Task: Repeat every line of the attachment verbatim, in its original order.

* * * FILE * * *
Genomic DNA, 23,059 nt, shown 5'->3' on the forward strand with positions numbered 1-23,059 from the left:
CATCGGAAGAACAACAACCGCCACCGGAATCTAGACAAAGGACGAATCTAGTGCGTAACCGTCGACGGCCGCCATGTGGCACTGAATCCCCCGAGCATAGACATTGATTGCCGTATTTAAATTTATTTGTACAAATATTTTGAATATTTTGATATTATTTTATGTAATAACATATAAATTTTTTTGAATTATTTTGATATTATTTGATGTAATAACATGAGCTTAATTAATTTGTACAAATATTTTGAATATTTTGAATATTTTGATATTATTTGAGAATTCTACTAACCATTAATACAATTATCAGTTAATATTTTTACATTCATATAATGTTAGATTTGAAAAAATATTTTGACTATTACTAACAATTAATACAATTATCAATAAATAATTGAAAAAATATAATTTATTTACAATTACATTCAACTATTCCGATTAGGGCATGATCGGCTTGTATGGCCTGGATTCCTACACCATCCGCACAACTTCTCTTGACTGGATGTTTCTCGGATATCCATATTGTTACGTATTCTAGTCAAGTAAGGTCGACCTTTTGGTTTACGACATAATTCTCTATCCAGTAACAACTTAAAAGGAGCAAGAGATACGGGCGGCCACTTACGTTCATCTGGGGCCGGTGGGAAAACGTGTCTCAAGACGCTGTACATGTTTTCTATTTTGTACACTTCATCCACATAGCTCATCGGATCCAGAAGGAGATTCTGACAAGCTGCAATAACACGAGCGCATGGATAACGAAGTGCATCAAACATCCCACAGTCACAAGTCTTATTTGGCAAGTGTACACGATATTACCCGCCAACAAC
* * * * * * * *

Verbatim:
Genomic DNA, 23,059 nt, shown 5'->3' on the forward strand with positions numbered 1-23,059 from the left:
CATCGGAAGAACAACAACCGCCACCGGAATCTAGACAAAGGACGAATCTAGTGCGTAACCGTCGACGGCCGCCATGTGGCACTGAATCCCCCGAGCATAGACATTGATTGCCGTATTTAAATTTATTTGTACAAATATTTTGAATATTTTGATATTATTTTATGTAATAACATATAAATTTTTTTGAATTATTTTGATATTATTTGATGTAATAACATGAGCTTAATTAATTTGTACAAATATTTTGAATATTTTGAATATTTTGATATTATTTGAGAATTCTACTAACCATTAATACAATTATCAGTTAATATTTTTACATTCATATAATGTTAGATTTGAAAAAATATTTTGACTATTACTAACAATTAATACAATTATCAATAAATAATTGAAAAAATATAATTTATTTACAATTACATTCAACTATTCCGATTAGGGCATGATCGGCTTGTATGGCCTGGATTCCTACACCATCCGCACAACTTCTCTTGACTGGATGTTTCTCGGATATCCATATTGTTACGTATTCTAGTCAAGTAAGGTCGACCTTTTGGTTTACGACATAATTCTCTATCCAGTAACAACTTAAAAGGAGCAAGAGATACGGGCGGCCACTTACGTTCATCTGGGGCCGGTGGGAAAACGTGTCTCAAGACGCTGTACATGTTTTCTATTTTGTACACTTCATCCACATAGCTCATCGGATCCAGAAGGAGATTCTGACAAGCTGCAATAACACGAGCGCATGGATAACGAAGTGCATCAAACATCCCACAGTCACAAGTCTTATTTGGCAAGTGTACACGATATTACCCGCCAACAAC